From SLATES to FLATNESSES – Enterprise 2.0

by Dina on November 2, 2007 · 2 comments

in Blogs & Blogging,Brand 2.0,Enterprise 2.0,Frameworks & Models

Like for Jon Husband, this article by Dion Hinchcliffe really resonates. I’ve always been a huge fan of Dion’s visualizations of models and frameworks – check them out at Flickr – and I couldn’t resist just reposting these two here:

from SLATES:


Read the full post called The state of Enterprise 2.0 for detailed explanations on how the model’s evolved into one that captures the egalitarian spirit of Enterprise 2.0 . I like these sorts of posts – they make you pause and reflect on learnings, as so many of us all around the world are feeling and feeding the excitement around Enterprise 2.0. And success stories are being told.

Here are a few lessons Dion shares on the State of Enterprise 2.0:

Enterprise 2.0 Platforms: Blogs, Wikis, Social Networks, Online Communities

Lesson #1: Enterprise 2.0 is going to happen in your organization with you or without you.

Lesson #2: Effective Enterprise 2.0 seems to involve more than just blogs and wikis.

Lesson #3: Enterprise 2.0 is more a state of mind than a product you can purchase.

Lesson #4: Most businesses still need to educate their workers on the techniques and best practices of Enterprise 2.0 and social media.

Lesson #5: The benefits of Enterprise 2.0 can be dramatic, but only builds steadily over time.

Lesson #6: Enterprise 2.0 doesn’t seem to put older IT systems out of business.

Lesson #7: Your organization will begin to change in new ways because of Enterprise 2.0. Be ready.

Couldn’t agree more with these. The brand operating system is changing, One of the lessons I’ve been learning from my interactions with recent clients is that one of the keys to enable adoption is to teach them the simple things. Brands are in transition and how they are shaped rests more than ever with growing communities of key influencers. These influencers, evangelists and enthusiasts are creating new communities using blogs, wikis, podcasts, videos, and social networking sites. The brand operating system needs upgrading, for real-time, relationships, community, tracking, and transparency without mandated rules. Brand managers need to know what is happening and how to measure it.

And again, I refer to my recent chat with Toby, where she said something that resonated so well – that it is critical for us, as advisors, consultants, project leads, to understand the organization’s motivations for adopting Social Media first, before we can actually make our recommendations and dazzle them with all these technologies – I’ve been guilty of this at times – in my own enthusiasm, I’ve probably ‘blinded’ a manager with too much too soon! Jeremiah Owyang has a great set of questions media companies should be asking themselves, before they set out a corporate media strategy.

Back to Dion’s Lesson #2: I often run into barriers and fears when we talk to our Clients directly about blogs and wikis and widgets and mashups and content-generation – many are wary of stepping in, because they feel they aren’t going to be perfect at it, they don’t know how to, and underlying that is the feeling that ‘gosh, I may have to deal with negative comments and feedback!’ The visibility that these tools enables, even behind an organizational firewall is often threatening.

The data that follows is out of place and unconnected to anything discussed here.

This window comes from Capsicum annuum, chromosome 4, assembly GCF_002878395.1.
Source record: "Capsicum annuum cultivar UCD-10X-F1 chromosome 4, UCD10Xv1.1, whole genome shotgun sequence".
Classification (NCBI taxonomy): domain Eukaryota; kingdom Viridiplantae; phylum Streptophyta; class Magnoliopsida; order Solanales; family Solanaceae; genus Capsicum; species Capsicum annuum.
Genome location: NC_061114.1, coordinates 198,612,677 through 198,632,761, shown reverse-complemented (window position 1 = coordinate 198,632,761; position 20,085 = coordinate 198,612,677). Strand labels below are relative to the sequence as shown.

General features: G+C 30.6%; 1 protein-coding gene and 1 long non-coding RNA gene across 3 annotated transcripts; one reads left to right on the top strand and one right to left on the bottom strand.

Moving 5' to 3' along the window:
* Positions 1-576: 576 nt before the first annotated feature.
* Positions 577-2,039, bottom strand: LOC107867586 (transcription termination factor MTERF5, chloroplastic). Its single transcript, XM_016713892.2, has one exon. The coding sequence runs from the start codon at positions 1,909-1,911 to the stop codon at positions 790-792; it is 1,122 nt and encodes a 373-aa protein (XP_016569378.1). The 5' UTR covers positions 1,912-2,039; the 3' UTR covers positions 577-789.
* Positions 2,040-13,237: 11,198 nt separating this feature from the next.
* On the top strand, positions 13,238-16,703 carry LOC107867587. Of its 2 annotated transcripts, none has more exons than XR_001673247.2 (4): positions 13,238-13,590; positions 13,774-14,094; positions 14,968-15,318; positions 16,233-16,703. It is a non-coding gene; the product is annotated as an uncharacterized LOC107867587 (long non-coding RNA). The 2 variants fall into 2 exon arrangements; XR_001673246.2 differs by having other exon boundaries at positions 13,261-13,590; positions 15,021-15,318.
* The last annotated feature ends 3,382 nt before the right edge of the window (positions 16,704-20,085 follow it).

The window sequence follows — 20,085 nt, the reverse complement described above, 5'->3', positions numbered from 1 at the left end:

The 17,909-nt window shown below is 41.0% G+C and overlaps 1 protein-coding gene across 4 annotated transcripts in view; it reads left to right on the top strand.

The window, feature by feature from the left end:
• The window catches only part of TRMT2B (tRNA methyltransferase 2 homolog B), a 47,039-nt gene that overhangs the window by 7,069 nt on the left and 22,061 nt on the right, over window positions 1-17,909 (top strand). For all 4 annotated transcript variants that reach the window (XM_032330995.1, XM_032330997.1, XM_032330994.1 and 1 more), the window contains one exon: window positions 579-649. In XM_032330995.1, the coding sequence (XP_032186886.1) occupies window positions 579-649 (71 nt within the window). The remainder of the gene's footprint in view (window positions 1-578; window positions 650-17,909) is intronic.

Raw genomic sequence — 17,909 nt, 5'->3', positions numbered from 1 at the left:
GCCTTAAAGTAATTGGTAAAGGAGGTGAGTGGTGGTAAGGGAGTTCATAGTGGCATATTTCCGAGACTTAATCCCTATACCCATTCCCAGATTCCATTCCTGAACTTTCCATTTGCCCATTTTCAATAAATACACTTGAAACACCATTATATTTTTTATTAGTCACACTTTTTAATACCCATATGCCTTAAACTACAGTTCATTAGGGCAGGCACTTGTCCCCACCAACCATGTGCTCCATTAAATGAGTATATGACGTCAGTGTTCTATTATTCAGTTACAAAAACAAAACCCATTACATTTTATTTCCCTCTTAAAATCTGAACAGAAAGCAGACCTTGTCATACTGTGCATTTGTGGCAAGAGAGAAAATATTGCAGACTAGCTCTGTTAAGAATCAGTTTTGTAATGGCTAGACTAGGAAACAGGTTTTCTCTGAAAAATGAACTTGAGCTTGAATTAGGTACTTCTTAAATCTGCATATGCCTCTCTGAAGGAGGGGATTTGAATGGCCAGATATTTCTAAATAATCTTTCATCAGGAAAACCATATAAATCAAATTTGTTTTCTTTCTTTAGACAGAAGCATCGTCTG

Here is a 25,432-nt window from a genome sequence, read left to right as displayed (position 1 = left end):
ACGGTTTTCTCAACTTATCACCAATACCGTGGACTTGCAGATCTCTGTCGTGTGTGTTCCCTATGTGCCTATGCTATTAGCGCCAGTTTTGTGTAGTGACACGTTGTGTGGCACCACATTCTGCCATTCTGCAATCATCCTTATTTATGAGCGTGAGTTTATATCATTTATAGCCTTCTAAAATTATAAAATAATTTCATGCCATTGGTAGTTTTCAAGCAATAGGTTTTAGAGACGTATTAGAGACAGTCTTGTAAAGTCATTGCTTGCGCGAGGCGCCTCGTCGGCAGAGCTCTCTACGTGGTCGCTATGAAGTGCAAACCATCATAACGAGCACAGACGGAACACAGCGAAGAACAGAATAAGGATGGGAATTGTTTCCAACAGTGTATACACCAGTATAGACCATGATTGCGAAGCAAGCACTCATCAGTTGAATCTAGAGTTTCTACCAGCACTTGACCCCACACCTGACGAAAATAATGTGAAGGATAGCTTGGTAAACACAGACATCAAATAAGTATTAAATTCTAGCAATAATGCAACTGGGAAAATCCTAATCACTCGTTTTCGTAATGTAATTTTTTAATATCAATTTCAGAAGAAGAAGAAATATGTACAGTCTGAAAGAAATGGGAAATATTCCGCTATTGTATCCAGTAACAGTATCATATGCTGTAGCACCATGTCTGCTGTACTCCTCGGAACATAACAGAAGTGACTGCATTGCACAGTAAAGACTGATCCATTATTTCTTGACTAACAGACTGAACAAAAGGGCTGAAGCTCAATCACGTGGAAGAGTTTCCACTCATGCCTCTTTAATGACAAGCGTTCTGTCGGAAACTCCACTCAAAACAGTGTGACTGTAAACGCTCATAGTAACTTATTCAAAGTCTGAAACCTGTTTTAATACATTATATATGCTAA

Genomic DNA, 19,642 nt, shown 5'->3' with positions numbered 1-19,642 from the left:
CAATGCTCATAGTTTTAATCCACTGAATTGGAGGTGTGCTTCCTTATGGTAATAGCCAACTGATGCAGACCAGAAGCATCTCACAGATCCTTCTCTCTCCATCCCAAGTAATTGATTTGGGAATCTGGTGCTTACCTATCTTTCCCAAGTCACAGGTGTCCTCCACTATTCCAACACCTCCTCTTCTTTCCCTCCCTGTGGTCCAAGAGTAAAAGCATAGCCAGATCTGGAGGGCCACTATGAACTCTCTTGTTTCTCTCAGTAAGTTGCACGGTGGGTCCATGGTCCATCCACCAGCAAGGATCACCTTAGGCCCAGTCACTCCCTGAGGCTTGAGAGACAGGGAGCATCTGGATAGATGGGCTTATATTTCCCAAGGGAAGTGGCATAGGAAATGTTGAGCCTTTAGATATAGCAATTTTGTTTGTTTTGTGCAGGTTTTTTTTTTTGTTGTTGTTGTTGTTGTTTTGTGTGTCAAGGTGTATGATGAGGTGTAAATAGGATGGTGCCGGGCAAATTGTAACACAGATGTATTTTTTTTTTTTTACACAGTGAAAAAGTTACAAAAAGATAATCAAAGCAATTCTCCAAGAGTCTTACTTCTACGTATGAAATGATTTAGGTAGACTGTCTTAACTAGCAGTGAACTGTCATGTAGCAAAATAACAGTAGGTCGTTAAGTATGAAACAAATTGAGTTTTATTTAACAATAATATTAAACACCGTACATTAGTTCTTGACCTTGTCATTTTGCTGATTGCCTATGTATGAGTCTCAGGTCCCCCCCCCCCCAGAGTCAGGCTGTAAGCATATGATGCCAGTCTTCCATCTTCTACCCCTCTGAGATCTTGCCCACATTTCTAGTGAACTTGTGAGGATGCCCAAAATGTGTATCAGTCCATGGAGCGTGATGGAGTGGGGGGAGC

What seems to work better is when we have shared with them bookmarking and tagging and even refined search features that enable you to listen to real conversations in real time around their brands or products. And they feel more in ‘control’ than if they were out there blogging. It’s probably the first step in enabling adoption of Enterprise 2.0 practices – and seems to work! It also works on the biggest barrier which is a deeper organizational culture issue – the more they begin to see, listen to, feel and experience these transparent real-time conversations, the more it opens them up to participating in them, and trusting their value. Of course, there are fears – but they soon realise, these conversations are here to stay, whether they nurture them or not, participate or not. You cannot ignore them anymore. They begin to realise that the old rules and strategic assumptions about engaging with ‘customers’ are being broken. And begin asking themselves … how adaptive is our system? how can we learn better, quicker? how agile are we? who’s engaged? And then the questions around how to add our voice.

So, in the FLATNESSES model, and in the lessons we are learning, I’d probably play up the role of these social technologies in enabling the ability to listen better, to discover more and to learn faster and more effectively.


{ 2 comments… read them below or add one }

1 Jeremiah Owyang November 2, 2007 at 6:33 am

You’ve really captured the essence of what should be the future thinking of enterprise social media, thanks!

2 Dina November 2, 2007 at 8:40 am

thanks for dropping by Jeremiah. we’re all learning in this space, no matter where we are located. i learn lots from reading your blog!

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